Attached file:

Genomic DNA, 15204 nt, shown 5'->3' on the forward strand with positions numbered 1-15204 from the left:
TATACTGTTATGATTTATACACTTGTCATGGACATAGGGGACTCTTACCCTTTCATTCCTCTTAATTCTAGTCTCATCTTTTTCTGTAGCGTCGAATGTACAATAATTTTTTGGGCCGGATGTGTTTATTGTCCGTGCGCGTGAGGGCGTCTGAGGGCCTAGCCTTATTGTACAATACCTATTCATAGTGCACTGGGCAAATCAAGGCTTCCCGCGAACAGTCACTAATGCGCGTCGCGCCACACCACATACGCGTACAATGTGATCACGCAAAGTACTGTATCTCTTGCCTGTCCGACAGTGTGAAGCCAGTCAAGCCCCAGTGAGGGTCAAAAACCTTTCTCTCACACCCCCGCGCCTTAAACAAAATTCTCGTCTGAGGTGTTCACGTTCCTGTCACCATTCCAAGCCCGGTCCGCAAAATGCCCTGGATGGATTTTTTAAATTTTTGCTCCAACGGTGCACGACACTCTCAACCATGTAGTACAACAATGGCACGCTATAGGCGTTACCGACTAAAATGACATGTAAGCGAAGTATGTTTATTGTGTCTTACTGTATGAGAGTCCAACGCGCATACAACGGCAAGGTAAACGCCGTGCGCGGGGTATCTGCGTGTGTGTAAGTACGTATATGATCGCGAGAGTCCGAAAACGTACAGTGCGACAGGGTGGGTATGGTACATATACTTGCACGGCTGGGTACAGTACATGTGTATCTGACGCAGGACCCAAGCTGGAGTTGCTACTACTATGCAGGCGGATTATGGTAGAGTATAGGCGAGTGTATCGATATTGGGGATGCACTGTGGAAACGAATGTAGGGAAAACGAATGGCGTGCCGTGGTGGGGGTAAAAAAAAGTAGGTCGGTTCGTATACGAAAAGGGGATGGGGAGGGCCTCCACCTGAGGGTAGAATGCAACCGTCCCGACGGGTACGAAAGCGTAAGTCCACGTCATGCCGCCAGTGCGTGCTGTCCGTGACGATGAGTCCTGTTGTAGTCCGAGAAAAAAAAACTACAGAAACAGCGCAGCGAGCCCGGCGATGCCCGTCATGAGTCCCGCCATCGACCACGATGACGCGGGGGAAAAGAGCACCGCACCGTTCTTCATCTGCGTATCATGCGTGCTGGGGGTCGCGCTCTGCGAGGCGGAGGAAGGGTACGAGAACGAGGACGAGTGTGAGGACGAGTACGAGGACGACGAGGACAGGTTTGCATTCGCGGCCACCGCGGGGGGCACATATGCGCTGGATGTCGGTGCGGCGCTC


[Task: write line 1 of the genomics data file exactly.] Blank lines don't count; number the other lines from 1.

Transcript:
Genomic DNA, 15204 nt, shown 5'->3' on the forward strand with positions numbered 1-15204 from the left: